Warmth and Detail from Audioarts NYC
Gideon Schwartz of Audioarts NYC had assembled quite an impressive system, most of whose components I had never heard before. Given the system’s price, one would reasonably expect something wonderful, if not extraordinary from Zellaton Studio Reference One loudspeakers ($52,750/pair); Nagra’s new Jazz preamplifier ($12,250, with the input and output jacks now on the back instead of the sides), 300B power amplifier ($16,950), and VPS phono preamplifier ($6850); Metronome’s C8 Reference Asymmetrical USB DAC ($22,750) and Calypso Reference transport ($43,750); Holborne’s Analog 2 Mk.2 turntable ($7495), Dualpivot tonearm ($3475, MC1 cartridge ($1975), and rack ($3975); Van Den Hul’s Cumulus 3T speaker wire ($6995/pair) and The Cloud 3T interconnects ($695/set); and a Schopper Thorens fully restored 124 Mk.2 ("priceless").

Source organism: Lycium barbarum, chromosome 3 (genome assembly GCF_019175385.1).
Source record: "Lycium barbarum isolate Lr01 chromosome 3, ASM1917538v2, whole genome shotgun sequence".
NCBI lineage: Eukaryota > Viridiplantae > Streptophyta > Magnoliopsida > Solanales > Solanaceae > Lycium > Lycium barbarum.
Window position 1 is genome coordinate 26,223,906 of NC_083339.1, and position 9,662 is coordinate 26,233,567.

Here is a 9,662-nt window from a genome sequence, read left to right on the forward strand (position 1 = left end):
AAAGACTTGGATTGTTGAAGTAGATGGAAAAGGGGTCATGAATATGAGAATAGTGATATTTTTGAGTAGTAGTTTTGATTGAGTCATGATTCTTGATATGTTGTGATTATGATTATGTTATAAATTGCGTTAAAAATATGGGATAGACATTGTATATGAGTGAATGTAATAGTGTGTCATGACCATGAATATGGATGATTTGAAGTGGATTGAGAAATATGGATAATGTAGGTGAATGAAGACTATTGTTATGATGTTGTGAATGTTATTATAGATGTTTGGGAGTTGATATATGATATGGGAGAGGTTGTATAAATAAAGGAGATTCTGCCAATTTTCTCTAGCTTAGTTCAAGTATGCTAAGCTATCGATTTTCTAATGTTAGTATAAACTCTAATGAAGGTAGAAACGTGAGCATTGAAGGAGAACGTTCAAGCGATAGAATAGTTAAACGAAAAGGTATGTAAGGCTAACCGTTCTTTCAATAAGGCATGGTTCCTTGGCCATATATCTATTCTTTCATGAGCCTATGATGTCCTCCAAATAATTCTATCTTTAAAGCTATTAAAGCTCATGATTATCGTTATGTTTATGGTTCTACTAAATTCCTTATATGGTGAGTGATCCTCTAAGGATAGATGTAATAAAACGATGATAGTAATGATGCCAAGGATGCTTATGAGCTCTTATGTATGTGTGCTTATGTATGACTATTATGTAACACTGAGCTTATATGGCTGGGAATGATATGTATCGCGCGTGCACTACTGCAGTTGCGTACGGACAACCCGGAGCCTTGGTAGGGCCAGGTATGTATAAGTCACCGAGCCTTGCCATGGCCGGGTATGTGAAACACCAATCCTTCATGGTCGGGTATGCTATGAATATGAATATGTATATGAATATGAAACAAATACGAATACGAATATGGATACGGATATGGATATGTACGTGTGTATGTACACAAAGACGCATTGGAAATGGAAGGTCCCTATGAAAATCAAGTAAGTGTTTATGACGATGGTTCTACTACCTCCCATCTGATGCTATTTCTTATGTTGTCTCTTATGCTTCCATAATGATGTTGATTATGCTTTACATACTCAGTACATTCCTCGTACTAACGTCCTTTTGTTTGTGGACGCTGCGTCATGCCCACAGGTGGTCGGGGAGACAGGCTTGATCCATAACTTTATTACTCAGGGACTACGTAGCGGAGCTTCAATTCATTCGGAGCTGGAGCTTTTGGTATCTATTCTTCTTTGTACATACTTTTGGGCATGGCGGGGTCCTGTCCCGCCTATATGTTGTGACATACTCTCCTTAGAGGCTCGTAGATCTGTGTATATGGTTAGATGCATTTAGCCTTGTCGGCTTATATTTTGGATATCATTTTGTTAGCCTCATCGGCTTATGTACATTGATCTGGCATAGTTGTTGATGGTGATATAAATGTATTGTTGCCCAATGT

One of the first things Gideon played was a recording of The King’s Singers performing the Beatles' "Eleanor Rigby." Besides the sheer camp value, the way the system nailed the colors of the different voices, and presented each in a manner that clarified each man’s contribution without detracting from the impact of the composite whole, was quite impressive. (JA agrees, though he was distracted by having to photograph black speakers in a dark room.) Given the sheer warmth of the portrayal, I could have listened for days… to something else. The alternative, an LP of violinist Salvatore Accordo performing Paganini with the LSO under Dutoit, confirmed how beautifully this system handled highs. I thought that the triangles shone perhaps a bit too much, but that could be the result of a system accurately conveying a recording engineer’s preferences. Regardless, the detail and warmth of the system won me over. Anyone got a spare winning lottery ticket?